The U.S. population grew by 0.6 percent and Nevada and Idaho were the nation’s fastest-growing states between July 1, 2017, and July 1, 2018. Both states’ populations increased by about 2.1 percent in the last year alone. Following Nevada and Idaho for the largest percentage increases in population were Utah (1.9 percent), Arizona (1.7 percent), and Florida and Washington (1.5 percent each).

Washington, D.C., reached a population of 702,455 in July 2018, surpassing 700,000 for the first time since 1975, according to the U.S. Census Bureau’s national and state population estimates released today. The change is due primarily to an influx of people from other parts of the country that began early in the decade. While the increase has begun to slow, the District of Columbia still grew by almost 1 percent last year.

Top 10 Most Populous States: 2018

Rank Name 2010 2017 2018
1 California 37,254,523 39,399,349 39,557,045
2 Texas 25,146,114 28,322,717 28,701,845
3 Florida 18,804,580 20,976,812 21,299,325
4 New York 19,378,124 19,590,719 19,542,209
5 Pennsylvania 12,702,873 12,790,447 12,807,060
6 Illinois 12,831,572 12,786,196 12,741,080
7 Ohio 11,536,757 11,664,129 11,689,442
8 Georgia 9,688,709 10,413,055 10,519,475
9 North Carolina 9,535,736 10,270,800 10,383,620
10 Michigan 9,884,117 9,976,447 9,995,915

 

Population declines were also common, with losses occurring in nine states and Puerto Rico. The nine states that lost population last year were New York (down 48,510), Illinois (45,116), West Virginia (11,216), Louisiana (10,840), Hawaii (3,712), Mississippi (3,133), Alaska (2,348), Connecticut (1,215) and Wyoming (1,197).

“Many states have seen fewer births and more deaths in recent years,” said Sandra Johnson, a demographer/statistician in the Population Division of the Census Bureau. “If those states are not gaining from either domestic or international migration they will experience either low population growth or outright decline.”

Nationally, natural increase (the excess of births over deaths) was 1.04 million last year, reflecting 3,855,500 births and 2,814,013 deaths. With fewer births in recent years and the number of deaths increasing, natural increase has declined steadily over the past decade. In 2008, natural increase was nearly 1.8 million (based on National Center for Health Statistics data).

Also released today were national- and state-level estimates of the components of population change, which include tables on births, deaths and migration.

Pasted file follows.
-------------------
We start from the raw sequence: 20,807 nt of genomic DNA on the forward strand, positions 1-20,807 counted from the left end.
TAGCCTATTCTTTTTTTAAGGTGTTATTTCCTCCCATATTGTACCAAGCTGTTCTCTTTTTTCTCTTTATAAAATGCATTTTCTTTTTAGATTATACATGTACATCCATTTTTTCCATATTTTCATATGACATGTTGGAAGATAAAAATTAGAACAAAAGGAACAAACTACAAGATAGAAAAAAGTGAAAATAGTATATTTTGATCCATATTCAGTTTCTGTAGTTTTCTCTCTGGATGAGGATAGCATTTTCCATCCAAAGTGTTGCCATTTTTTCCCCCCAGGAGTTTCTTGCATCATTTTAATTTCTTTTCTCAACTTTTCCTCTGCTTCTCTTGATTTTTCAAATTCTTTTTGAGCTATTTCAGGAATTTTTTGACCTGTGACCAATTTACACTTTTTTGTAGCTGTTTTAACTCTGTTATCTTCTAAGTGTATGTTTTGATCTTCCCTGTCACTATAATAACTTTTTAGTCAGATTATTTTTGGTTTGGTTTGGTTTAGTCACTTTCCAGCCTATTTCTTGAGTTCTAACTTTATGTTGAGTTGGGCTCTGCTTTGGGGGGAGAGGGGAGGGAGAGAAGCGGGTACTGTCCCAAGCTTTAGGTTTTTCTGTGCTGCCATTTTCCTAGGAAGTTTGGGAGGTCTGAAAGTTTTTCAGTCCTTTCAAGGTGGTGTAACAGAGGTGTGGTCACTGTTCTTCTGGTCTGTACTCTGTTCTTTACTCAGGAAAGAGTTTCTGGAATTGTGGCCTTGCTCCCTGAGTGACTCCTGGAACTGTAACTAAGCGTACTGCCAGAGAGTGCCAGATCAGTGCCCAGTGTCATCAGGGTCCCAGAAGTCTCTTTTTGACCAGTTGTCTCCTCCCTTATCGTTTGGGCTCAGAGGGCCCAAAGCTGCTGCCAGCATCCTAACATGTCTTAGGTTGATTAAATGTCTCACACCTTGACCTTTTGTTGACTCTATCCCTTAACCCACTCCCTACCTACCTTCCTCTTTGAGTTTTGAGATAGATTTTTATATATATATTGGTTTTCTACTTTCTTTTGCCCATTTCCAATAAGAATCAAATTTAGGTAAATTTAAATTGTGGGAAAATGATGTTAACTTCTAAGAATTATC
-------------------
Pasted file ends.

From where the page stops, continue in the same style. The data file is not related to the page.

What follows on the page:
Top 10 States in Numeric Growth: 2017 to 2018

Rank Name 2010 2017 2018 Numeric growth
1 Texas 25,146,114 28,322,717 28,701,845 379,128
2 Florida 18,804,580 20,976,812 21,299,325 322,513
3 California 37,254,523 39,399,349 39,557,045 157,696
4 Arizona 6,392,288 7,048,876 7,171,646 122,770
5 North Carolina 9,535,736 10,270,800 10,383,620 112,820
6 Washington 6,724,540 7,425,432 7,535,591 110,159
7 Georgia 9,688,709 10,413,055 10,519,475 106,420
8 Colorado 5,029,316 5,615,902 5,695,564 79,662
9 South Carolina 4,625,381 5,021,219 5,084,127 62,908
10 Nevada 2,700,679 2,972,405 3,034,392 61,987

Puerto Rico Population Estimates

The new estimates show that Puerto Rico’s population has continued to decline, with an estimated loss of 129,848 people (3.9 percent) between July 1, 2017, and July 1, 2018.

“Puerto Rico has seen a steady decline in population over the last decade,” said Sandra Johnson. “Hurricane Maria in September of 2017 further impacted that loss, both before and during the recovery period.”

Puerto Rico had a total population of 3,195,153 in 2018, a decrease from 3,726,157 in 2010. The decrease in Puerto Rico’s population is primarily due to higher rates of out-migration over in-migration and natural increase.

Highlights (July 1, 2017, to July 1, 2018):

  • As a whole, the U.S. population continues to grow due to both natural increase and international migration. Though international migration was slightly higher last year (978,826 compared to 953,233 the year before), natural increase was slightly lower last year (1,041,487 compared to 1,122,546 the year before).
  • Texas had the largest numeric growth over the last year, with an increase of 379,128 people. Texas grew both from having more births than deaths and from net gains in movers from within and outside the United States.
  • Florida had the highest level of net domestic migration in the last year, at 132,602. Since 2010, Florida has gained a total of 1,160,387 people from net domestic migration.
  • The voting age population, those 18 years and over, increased by 0.9 percent to 253,768,092 people in 2018.

The estimates are as of July 1, 2018, and therefore do not reflect the effects of Hurricane Florence in September 2018, Hurricane Michael in October 2018, and the California Wildfires.

During 2019, the Census Bureau will release estimates of the 2018 population for counties, cities and towns, and metropolitan and micropolitan statistical areas, as well as national, state and county population estimates by age, sex, race and Hispanic origin. Population estimates for Puerto Rico and its municipios by age and sex will be released as well. These estimates include counties and cities affected by the 2017 hurricane season.

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